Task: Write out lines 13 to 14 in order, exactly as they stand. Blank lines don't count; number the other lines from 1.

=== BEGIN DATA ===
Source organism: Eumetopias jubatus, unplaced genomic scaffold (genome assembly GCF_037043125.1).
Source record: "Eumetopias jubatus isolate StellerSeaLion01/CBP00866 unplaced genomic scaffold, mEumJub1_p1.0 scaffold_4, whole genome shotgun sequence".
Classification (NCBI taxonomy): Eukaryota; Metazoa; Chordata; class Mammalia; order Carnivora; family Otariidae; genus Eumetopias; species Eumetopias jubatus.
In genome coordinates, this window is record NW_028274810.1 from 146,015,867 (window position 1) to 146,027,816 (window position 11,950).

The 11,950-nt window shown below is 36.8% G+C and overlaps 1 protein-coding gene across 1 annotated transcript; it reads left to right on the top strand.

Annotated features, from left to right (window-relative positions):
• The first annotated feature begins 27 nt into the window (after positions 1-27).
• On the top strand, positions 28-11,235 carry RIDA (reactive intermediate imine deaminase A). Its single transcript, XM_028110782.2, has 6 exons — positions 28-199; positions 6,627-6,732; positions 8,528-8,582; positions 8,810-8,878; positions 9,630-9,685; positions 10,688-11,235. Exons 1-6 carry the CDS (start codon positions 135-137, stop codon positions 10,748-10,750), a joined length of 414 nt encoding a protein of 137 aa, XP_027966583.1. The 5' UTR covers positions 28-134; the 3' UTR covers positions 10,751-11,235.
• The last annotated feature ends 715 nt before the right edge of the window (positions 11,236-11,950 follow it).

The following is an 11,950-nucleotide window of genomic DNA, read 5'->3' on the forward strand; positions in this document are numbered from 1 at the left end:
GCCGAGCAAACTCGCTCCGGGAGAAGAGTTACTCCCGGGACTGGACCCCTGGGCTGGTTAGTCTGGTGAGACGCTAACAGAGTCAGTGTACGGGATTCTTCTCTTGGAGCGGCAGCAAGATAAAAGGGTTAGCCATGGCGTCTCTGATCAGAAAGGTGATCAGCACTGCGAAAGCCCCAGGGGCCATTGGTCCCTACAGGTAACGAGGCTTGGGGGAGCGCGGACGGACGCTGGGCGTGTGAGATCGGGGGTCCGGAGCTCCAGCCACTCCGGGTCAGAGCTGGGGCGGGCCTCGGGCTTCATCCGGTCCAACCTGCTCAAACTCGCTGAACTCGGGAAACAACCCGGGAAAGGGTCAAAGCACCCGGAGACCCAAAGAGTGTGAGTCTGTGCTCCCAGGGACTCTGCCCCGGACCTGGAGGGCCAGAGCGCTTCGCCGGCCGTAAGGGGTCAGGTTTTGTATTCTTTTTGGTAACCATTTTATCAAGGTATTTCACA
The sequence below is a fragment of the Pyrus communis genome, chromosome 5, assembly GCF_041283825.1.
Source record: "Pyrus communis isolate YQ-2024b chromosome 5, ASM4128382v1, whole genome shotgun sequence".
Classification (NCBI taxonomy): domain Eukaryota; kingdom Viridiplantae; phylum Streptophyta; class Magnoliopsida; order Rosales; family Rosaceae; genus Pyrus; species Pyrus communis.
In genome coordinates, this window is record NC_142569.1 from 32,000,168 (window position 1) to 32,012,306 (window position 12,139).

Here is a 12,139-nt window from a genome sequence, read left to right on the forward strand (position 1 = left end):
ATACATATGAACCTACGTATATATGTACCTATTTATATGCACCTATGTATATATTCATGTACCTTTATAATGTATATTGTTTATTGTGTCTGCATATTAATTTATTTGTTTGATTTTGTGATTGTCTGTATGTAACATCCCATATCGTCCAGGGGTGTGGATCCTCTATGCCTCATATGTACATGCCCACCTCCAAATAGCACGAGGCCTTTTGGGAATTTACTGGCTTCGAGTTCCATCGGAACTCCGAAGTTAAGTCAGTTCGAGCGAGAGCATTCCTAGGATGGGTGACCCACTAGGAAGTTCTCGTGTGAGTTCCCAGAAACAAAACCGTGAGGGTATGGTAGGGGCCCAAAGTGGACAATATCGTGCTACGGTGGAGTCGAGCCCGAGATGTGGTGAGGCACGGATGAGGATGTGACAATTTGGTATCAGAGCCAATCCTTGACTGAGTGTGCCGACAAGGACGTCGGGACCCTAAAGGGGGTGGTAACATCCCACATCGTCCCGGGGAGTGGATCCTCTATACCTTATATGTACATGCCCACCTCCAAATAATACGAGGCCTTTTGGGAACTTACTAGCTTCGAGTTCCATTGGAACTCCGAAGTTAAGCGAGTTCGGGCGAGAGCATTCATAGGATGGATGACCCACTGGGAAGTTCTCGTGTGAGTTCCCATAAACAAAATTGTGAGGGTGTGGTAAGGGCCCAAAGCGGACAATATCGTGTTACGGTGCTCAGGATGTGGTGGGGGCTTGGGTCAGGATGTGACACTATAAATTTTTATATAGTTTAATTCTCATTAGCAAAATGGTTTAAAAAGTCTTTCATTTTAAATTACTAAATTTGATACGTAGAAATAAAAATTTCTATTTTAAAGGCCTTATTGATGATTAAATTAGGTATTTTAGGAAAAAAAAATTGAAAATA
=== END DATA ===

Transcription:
Source record: "Pyrus communis isolate YQ-2024b chromosome 5, ASM4128382v1, whole genome shotgun sequence".
Classification (NCBI taxonomy): domain Eukaryota; kingdom Viridiplantae; phylum Streptophyta; class Magnoliopsida; order Rosales; family Rosaceae; genus Pyrus; species Pyrus communis.